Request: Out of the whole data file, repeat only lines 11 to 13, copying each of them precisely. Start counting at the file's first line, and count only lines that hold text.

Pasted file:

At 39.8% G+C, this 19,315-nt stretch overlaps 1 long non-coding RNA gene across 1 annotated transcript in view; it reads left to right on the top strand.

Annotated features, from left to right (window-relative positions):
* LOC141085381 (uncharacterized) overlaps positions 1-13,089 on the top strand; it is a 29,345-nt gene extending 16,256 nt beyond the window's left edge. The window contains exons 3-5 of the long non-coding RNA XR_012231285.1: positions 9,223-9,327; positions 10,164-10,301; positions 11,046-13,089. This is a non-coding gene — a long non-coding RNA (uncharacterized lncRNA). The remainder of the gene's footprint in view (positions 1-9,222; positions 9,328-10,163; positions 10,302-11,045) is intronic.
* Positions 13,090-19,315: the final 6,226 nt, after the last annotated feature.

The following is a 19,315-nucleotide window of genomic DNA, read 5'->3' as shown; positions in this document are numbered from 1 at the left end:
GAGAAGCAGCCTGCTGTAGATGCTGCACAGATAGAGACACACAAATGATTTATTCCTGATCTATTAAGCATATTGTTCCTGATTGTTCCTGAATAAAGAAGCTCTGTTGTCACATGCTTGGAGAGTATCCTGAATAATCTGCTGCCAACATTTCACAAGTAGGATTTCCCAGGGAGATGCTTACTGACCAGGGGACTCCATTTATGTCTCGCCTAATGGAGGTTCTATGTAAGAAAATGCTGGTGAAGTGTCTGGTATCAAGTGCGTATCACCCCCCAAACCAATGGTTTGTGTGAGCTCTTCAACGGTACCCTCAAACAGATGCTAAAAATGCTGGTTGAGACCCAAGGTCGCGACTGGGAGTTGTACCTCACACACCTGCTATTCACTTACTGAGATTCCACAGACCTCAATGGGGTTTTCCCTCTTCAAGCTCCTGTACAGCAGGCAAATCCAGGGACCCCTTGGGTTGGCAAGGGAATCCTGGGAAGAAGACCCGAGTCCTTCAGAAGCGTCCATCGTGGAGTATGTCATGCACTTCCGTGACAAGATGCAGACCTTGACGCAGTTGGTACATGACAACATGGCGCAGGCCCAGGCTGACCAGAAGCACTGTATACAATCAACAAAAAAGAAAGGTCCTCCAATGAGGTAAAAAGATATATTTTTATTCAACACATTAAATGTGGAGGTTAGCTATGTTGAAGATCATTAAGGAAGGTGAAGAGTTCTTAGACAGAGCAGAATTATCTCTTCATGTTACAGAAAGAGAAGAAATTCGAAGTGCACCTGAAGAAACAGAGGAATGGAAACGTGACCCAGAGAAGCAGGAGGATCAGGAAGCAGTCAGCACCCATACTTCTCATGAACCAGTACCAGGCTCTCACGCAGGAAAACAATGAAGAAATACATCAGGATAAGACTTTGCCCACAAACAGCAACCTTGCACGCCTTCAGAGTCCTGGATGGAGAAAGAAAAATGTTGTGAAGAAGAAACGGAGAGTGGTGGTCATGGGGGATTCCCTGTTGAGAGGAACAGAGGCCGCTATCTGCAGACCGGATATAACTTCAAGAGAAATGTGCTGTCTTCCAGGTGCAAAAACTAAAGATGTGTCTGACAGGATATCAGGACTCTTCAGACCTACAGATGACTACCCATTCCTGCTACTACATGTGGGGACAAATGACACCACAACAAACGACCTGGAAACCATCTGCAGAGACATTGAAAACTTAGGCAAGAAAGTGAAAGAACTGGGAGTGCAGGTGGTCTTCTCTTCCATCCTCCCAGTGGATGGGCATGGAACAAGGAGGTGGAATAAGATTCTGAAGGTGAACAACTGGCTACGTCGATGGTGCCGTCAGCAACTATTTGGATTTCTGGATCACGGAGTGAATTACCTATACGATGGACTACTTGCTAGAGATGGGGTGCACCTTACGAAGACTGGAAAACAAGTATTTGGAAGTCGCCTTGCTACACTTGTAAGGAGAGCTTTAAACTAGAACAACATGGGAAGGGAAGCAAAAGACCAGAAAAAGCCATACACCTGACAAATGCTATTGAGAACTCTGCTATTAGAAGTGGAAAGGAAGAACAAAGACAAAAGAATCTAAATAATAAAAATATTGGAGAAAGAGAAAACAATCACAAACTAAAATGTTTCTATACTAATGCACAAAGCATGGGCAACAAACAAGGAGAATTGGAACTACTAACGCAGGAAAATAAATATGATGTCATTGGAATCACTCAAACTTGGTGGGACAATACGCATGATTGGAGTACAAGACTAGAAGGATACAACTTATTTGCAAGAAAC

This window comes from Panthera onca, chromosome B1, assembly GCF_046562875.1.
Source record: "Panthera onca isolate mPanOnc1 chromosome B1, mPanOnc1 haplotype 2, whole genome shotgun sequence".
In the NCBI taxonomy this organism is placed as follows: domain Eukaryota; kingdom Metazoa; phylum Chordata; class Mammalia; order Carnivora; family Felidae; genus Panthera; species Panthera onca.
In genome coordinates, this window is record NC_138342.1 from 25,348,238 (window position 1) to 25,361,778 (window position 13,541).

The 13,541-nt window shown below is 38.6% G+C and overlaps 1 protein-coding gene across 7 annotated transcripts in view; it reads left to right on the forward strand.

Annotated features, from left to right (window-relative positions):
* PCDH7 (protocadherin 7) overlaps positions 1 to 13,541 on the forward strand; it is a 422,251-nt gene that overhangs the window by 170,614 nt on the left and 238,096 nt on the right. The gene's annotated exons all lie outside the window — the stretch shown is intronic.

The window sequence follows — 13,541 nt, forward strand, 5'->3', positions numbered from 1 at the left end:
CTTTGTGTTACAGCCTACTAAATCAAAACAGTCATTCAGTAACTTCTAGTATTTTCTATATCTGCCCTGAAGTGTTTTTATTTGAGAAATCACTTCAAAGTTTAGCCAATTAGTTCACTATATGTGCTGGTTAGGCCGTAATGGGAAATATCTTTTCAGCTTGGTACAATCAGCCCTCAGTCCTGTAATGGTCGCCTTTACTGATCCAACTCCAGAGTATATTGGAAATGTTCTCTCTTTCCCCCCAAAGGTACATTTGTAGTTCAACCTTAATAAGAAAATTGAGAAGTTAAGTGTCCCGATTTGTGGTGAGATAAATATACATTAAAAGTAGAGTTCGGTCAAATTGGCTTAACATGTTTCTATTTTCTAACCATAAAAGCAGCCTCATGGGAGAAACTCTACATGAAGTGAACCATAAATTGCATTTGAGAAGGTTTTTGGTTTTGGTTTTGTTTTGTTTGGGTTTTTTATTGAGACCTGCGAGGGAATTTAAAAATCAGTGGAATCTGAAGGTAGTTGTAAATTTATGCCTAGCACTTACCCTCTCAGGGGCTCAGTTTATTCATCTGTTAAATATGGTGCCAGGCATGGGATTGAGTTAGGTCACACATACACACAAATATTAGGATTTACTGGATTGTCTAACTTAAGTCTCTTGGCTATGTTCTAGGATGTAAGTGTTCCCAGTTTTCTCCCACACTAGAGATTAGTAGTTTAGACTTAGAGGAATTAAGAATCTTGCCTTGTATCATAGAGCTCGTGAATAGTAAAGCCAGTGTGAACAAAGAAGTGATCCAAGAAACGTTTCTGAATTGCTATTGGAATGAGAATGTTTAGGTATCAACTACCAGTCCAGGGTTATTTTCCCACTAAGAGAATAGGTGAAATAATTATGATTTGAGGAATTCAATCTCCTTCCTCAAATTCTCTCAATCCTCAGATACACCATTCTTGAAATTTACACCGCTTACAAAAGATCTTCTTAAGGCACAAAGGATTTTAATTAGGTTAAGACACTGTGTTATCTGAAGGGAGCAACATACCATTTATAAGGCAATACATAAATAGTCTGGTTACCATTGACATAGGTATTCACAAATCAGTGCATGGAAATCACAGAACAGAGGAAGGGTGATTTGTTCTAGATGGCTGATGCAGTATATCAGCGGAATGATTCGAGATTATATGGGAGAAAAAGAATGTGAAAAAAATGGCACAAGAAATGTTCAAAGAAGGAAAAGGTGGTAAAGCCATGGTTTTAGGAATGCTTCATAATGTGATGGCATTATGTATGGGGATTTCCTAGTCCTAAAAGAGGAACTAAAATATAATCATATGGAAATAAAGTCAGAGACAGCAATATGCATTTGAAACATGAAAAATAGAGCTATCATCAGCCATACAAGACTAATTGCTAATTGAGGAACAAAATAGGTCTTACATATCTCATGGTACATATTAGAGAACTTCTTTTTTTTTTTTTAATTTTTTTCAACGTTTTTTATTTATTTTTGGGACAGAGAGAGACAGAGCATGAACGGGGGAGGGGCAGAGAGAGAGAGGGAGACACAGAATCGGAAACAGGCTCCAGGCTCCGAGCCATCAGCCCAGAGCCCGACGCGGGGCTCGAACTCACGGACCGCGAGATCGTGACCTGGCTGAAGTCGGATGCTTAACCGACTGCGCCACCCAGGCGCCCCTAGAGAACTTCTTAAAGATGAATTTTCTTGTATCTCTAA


The 13,541-nt window shown below is 38.6% G+C and overlaps 1 protein-coding gene across 7 annotated transcripts in view; it reads left to right on the forward strand.

Annotated features, from left to right (window-relative positions):
* PCDH7 (protocadherin 7) overlaps positions 1 to 13,541 on the forward strand; it is a 422,251-nt gene that overhangs the window by 170,614 nt on the left and 238,096 nt on the right. The gene's annotated exons all lie outside the window — the stretch shown is intronic.